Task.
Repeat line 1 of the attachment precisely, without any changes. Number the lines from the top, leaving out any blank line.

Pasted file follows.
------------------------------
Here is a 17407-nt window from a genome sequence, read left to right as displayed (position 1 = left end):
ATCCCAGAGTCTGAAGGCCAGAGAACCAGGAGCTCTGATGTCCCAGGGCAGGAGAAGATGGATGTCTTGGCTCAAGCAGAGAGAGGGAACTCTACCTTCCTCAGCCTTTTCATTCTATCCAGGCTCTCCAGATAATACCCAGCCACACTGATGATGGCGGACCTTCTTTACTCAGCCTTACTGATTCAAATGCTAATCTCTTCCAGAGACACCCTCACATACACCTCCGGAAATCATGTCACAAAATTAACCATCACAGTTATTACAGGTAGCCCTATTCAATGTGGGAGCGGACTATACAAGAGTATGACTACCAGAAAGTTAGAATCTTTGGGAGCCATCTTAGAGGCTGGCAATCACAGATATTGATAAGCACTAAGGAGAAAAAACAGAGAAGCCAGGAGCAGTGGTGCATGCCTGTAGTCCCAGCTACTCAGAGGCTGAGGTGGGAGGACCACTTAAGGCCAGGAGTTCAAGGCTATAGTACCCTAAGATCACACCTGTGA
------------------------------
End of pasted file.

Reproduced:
Here is a 17407-nt window from a genome sequence, read left to right as displayed (position 1 = left end):